When Jez Light was hired as Superdry’s learning and development manager, the brand was growing at an exponential rate – and staff were being left in a tailspin. After it reacquired its US arm, the business – a youth-oriented brand with 139 stores in the UK and Europe – saw a pressing need to address knowledge gaps on the shop floor. “Lots of the staff in America did not understand the brand, had little knowledge of Superdry and had no product knowledge. The service was dreadful and sales were low,” Light says.
Meanwhile, seasonal workers this side of the Atlantic needed to get up to speed too, and it was felt the workforce could do more to act as ‘brand ambassadors’ in stores. Light launched Superdry’s Sales and Service (SAS) programme, which he based around four key pillars: passion for the brand, product knowledge, personalised service and positive selling attitude.
And he did it in a suitably millennial way: rather than classroom learning or hefty manuals, the programme was tailored for digitally enabled employees, using in-store Kindles, video learning, gamified learning tools and social media channels to teach staff about product delivery and customer satisfaction.
“The days of the 9-5 training course are over – everyone wants to have fun and five minutes of fame, so why not channel that in a way that delivers to the brand and customers?” Light says.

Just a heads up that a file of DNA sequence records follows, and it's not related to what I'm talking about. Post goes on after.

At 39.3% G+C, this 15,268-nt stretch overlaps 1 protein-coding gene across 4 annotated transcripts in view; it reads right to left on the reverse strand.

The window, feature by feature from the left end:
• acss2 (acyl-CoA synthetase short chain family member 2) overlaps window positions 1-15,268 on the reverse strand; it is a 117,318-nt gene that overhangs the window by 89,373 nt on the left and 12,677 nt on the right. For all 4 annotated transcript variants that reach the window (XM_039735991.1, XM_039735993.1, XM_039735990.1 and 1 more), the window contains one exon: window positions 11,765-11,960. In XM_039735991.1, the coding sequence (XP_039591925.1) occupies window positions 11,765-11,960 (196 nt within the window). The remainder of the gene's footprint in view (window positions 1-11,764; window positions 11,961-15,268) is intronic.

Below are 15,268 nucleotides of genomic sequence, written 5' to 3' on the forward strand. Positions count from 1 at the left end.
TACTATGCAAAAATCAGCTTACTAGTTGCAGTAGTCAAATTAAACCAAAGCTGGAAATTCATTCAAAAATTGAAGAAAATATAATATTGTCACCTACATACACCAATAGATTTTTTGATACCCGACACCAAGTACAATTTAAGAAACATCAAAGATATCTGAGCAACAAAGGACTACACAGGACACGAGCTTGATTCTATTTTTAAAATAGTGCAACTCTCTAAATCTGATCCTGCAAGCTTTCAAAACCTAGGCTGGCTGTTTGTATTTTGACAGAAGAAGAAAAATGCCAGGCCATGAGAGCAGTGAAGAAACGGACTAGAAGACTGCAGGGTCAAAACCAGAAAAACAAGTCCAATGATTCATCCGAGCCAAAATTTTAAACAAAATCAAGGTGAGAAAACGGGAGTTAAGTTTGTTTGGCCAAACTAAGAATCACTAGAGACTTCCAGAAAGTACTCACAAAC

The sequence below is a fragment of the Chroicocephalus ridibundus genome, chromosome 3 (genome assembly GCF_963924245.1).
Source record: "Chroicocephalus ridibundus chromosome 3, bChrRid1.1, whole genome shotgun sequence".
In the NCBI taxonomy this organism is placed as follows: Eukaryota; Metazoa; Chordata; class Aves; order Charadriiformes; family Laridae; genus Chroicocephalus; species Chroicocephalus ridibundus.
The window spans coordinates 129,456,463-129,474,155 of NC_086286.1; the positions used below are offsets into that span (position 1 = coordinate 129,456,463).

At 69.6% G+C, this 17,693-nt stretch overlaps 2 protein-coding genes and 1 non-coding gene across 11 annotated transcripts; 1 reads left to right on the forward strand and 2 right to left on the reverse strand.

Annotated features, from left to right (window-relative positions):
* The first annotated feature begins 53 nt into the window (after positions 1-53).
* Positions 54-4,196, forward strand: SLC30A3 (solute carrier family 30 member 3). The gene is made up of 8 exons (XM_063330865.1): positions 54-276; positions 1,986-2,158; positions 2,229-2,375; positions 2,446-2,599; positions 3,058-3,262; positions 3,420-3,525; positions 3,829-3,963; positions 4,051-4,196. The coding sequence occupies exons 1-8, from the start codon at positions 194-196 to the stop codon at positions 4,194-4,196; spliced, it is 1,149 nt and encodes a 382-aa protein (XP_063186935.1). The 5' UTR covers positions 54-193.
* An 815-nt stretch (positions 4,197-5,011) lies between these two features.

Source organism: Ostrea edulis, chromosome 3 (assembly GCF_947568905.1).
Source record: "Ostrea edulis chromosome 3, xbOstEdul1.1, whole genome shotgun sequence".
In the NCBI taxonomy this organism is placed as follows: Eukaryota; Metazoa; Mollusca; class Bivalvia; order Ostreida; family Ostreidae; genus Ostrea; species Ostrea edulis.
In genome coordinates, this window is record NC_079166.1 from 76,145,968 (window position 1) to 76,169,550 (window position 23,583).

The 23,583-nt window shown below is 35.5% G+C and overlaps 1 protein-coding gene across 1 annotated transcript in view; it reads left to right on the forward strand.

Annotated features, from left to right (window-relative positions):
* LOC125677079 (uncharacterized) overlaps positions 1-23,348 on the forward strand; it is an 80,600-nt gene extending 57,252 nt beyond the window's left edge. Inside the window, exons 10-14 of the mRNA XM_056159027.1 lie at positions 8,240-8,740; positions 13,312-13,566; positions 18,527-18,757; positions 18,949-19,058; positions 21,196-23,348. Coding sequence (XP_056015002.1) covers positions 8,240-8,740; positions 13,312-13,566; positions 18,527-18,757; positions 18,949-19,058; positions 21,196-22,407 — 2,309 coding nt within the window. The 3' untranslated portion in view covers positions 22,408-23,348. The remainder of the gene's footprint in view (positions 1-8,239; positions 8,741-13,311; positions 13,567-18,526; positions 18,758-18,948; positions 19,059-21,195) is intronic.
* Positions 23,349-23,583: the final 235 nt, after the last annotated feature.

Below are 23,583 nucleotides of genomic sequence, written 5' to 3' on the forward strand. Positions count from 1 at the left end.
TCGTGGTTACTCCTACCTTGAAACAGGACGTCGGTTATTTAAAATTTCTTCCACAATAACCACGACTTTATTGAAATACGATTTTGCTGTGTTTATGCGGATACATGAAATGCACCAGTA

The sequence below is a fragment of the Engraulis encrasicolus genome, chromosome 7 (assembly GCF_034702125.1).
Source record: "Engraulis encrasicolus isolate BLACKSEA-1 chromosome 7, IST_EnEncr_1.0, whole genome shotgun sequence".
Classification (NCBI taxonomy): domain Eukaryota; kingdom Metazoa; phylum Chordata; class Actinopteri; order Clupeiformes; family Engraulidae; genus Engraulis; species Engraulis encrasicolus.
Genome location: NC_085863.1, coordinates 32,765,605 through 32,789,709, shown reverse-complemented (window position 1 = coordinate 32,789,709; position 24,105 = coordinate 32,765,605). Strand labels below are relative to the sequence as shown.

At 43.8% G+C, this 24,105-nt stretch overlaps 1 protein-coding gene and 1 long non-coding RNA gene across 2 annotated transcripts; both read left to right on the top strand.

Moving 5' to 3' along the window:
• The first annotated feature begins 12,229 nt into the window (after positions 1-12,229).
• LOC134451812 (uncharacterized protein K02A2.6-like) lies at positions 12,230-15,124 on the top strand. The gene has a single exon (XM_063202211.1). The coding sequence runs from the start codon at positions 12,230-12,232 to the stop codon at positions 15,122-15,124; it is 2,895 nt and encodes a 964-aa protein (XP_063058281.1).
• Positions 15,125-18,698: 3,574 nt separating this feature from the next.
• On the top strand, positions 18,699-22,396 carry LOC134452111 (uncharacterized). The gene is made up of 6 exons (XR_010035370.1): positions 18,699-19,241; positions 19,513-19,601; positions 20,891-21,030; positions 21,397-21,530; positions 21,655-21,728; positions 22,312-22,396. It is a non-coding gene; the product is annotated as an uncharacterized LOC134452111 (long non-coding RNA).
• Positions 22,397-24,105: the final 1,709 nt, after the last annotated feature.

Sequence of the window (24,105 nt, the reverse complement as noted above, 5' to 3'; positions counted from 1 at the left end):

A competitive element meant employees were soon in a race to earn ‘selling stripes’ by completing modules, while more than 1,800 internal Instagram followers were getting to grips with products in a highly visual way – a focus on interactivity that particularly impressed the judges.
The SAS programme was initially trialled in the US before being rolled out to Superdry stores in the UK and Europe. Upskilling confident in-store managers as ‘SAS champions’ meant it was high-impact and low-spend; the programme was delivered to 122 locations by a threadbare L&D team, while seasonal staff were supplied with interactive pdfs to help them understand the brand, products and services before starting work.
While employee engagement is notoriously tricky to link to business objectives, Superdry says it can attribute an average £15 additional customer spend to the learning programme, and has seen a 51 per cent overall increase in customer satisfaction following the introduction of the scheme. Employees have bought into SAS with enthusiasm, their creativity literally paying off, adds Light. Little wonder the business says it’s so “proud” of its efforts.